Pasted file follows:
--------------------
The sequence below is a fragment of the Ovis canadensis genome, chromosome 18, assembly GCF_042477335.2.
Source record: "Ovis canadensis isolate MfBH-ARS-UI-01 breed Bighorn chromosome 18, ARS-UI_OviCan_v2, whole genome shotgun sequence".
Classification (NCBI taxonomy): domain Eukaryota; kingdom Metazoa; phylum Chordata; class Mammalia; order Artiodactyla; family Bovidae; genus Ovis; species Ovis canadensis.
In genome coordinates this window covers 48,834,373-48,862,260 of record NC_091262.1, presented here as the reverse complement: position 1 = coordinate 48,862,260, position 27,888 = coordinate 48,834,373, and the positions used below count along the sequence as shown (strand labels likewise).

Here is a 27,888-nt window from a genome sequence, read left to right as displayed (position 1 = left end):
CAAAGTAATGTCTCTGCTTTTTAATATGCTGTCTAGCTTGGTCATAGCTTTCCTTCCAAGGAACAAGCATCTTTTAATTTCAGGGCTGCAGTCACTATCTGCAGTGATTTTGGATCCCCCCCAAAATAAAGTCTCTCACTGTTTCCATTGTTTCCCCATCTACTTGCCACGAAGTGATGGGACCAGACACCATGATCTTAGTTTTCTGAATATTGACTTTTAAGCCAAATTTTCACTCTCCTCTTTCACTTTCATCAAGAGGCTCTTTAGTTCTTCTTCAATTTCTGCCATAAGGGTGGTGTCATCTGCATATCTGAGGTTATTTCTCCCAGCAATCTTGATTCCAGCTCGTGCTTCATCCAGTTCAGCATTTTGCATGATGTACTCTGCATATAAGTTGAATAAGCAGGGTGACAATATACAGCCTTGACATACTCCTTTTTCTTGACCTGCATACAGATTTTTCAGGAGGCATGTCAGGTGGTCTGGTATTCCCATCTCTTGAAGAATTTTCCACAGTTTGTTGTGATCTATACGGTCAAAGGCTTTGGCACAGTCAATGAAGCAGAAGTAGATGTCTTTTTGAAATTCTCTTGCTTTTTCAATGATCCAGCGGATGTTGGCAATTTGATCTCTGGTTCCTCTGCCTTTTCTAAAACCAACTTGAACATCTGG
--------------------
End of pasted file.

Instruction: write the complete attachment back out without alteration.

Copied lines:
The sequence below is a fragment of the Ovis canadensis genome, chromosome 18, assembly GCF_042477335.2.
Source record: "Ovis canadensis isolate MfBH-ARS-UI-01 breed Bighorn chromosome 18, ARS-UI_OviCan_v2, whole genome shotgun sequence".
Classification (NCBI taxonomy): domain Eukaryota; kingdom Metazoa; phylum Chordata; class Mammalia; order Artiodactyla; family Bovidae; genus Ovis; species Ovis canadensis.
In genome coordinates this window covers 48,834,373-48,862,260 of record NC_091262.1, presented here as the reverse complement: position 1 = coordinate 48,862,260, position 27,888 = coordinate 48,834,373, and the positions used below count along the sequence as shown (strand labels likewise).

Here is a 27,888-nt window from a genome sequence, read left to right as displayed (position 1 = left end):
CAAAGTAATGTCTCTGCTTTTTAATATGCTGTCTAGCTTGGTCATAGCTTTCCTTCCAAGGAACAAGCATCTTTTAATTTCAGGGCTGCAGTCACTATCTGCAGTGATTTTGGATCCCCCCCAAAATAAAGTCTCTCACTGTTTCCATTGTTTCCCCATCTACTTGCCACGAAGTGATGGGACCAGACACCATGATCTTAGTTTTCTGAATATTGACTTTTAAGCCAAATTTTCACTCTCCTCTTTCACTTTCATCAAGAGGCTCTTTAGTTCTTCTTCAATTTCTGCCATAAGGGTGGTGTCATCTGCATATCTGAGGTTATTTCTCCCAGCAATCTTGATTCCAGCTCGTGCTTCATCCAGTTCAGCATTTTGCATGATGTACTCTGCATATAAGTTGAATAAGCAGGGTGACAATATACAGCCTTGACATACTCCTTTTTCTTGACCTGCATACAGATTTTTCAGGAGGCATGTCAGGTGGTCTGGTATTCCCATCTCTTGAAGAATTTTCCACAGTTTGTTGTGATCTATACGGTCAAAGGCTTTGGCACAGTCAATGAAGCAGAAGTAGATGTCTTTTTGAAATTCTCTTGCTTTTTCAATGATCCAGCGGATGTTGGCAATTTGATCTCTGGTTCCTCTGCCTTTTCTAAAACCAACTTGAACATCTGG